Bridgewater founder Ray Dalio says the US is on the 'brink of a terrible civil war' because of wealth gaps and political partisanship
Bridgewater Associatesfounder Ray Dalio tweeted Sunday that the US could fall into a "terrible" civil war if its political and economic challenges aren't addressed.
- "Our country is still in a terrible financial state and terribly divided," he wrote.
- He called on Democrats and Republicans to work together to address the wealth gap, government
debt, and political partisanship.
Bridgewater Associates founder Ray Dalio said on Sunday he believes the United States could devolve into a "terrible civil war" if political, economic, and social divisions aren't addressed.
"I believe we are on the brink of a terrible civil war," the
"We are at an inflection point between entering a type of hell of fighting or pulling back to work together for peace and prosperity," he said. "Our country is still in a terrible financial state and terribly divided."
Dalio's stark assessment comes as the US faces enormous challenges, including the pandemic-induced economic crisis, income inequality, deep political divides, and massive government debt. It also comes weeks after a mob of supporters of former President Donald Trump stormed the US Capitol, fueled by baseless allegations of voter fraud in the presidential election. Five people died in the violence, and dozens of rioters have been arrested.
Dalio had praise for newly sworn-in President Joe Biden, saying he was "thrilled to hear what President Biden said at his inauguration. It is consistent with the direction history has shown the country needs to move in."
During his inaugural address, Biden called for unity among Americans and said "democracy had prevailed" after the unprecedented attempt to reverse the results of the presidential election and the storming of the Capitol.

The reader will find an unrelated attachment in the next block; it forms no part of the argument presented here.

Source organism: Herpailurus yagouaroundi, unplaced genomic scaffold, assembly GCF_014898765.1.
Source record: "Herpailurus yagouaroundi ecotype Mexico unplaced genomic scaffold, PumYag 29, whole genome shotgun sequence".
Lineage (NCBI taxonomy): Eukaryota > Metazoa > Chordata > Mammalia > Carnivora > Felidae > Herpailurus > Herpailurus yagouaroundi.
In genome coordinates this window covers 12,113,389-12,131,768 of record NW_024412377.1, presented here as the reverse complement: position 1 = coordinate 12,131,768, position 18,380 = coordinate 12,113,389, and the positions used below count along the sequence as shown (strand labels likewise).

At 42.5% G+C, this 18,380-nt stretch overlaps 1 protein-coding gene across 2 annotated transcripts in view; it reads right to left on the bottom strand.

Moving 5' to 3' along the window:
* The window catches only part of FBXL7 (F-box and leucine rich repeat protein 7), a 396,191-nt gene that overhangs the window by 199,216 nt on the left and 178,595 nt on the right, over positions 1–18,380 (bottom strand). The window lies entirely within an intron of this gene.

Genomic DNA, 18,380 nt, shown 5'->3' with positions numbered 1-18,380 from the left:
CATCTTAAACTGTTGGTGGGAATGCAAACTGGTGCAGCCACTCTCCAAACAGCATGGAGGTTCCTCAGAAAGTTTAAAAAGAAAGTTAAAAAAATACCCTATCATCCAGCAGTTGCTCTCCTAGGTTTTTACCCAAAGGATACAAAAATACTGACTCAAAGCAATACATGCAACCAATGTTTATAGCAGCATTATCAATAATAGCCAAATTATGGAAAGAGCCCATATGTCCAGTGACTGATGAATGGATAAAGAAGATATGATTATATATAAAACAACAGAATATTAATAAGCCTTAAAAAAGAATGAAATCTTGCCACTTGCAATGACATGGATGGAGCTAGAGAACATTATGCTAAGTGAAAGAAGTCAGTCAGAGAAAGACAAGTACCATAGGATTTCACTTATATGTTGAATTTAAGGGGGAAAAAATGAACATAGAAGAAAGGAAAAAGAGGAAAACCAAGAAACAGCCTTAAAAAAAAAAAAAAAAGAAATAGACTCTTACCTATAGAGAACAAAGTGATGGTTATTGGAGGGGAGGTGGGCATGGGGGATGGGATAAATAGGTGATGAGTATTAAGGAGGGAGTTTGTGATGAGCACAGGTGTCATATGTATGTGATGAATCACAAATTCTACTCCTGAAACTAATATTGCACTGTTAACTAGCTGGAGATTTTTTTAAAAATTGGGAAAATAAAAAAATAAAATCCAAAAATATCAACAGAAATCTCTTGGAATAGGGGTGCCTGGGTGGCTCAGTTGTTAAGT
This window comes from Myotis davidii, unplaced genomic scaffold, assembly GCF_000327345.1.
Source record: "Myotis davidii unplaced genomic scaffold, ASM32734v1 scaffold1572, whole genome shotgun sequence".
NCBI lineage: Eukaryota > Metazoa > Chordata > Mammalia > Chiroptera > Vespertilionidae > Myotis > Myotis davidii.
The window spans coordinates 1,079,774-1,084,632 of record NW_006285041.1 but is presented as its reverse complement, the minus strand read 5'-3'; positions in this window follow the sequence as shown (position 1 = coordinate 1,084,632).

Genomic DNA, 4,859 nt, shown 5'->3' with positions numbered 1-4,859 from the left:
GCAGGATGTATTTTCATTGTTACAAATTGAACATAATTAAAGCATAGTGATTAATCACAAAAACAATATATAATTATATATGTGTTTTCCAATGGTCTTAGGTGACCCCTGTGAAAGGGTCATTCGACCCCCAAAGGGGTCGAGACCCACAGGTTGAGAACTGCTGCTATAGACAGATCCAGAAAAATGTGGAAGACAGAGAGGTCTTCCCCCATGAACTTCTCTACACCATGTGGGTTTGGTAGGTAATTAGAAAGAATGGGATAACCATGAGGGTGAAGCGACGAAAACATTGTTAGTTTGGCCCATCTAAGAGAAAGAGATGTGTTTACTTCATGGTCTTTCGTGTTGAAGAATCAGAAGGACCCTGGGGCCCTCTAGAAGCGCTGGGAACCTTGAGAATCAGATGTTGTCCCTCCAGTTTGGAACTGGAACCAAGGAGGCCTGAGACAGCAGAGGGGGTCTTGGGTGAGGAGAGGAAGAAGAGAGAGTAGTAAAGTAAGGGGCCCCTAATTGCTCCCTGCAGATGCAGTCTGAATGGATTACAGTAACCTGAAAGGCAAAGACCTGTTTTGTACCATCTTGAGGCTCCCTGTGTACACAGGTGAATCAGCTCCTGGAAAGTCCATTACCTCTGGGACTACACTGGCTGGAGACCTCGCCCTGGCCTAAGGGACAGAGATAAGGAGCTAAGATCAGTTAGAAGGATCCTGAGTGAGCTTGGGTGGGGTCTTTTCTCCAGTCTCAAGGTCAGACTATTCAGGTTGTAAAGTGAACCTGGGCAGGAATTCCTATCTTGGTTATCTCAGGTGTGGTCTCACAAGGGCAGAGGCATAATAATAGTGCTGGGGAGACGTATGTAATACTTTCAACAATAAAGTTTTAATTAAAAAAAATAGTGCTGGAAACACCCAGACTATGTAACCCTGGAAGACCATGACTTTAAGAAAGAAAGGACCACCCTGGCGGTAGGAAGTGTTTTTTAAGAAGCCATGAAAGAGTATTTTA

This was not the first time Dalio has warned that the US could fall into a kind of civil war if political and wealth gaps aren't addressed.
He has often warned that a lack of opportunity, income divides, and under-investment in education could cause irreversible damage.
"I've studied the last 500 years of history and cycles: large wealth gaps with large values gaps at the same time that there's a lot of debt and there's an economic downturn produces conflict and vulnerability," he told CNN's Poppy Harlow in an interview aired last month.
Dalio also likened the recent exodus of CEOs and companies from business hubs like New York and San Francisco to Florida and Texas as a sort of "civil war."
"We're seeing a form of civil war: people are leaving to go from one place to another, partially for taxes, but also partially for other reasons," he said in December. "The worst alternative is that one side or another says, 'This isn't my country anymore. This isn't my population.'"
On Sunday, Dalio said both Democrats and Republicans need to bring about change.
"Good words and spirit aren't enough," he wrote. "People will have to agree on both how to grow the pie and how to divide it well. That will require revolutionary change."
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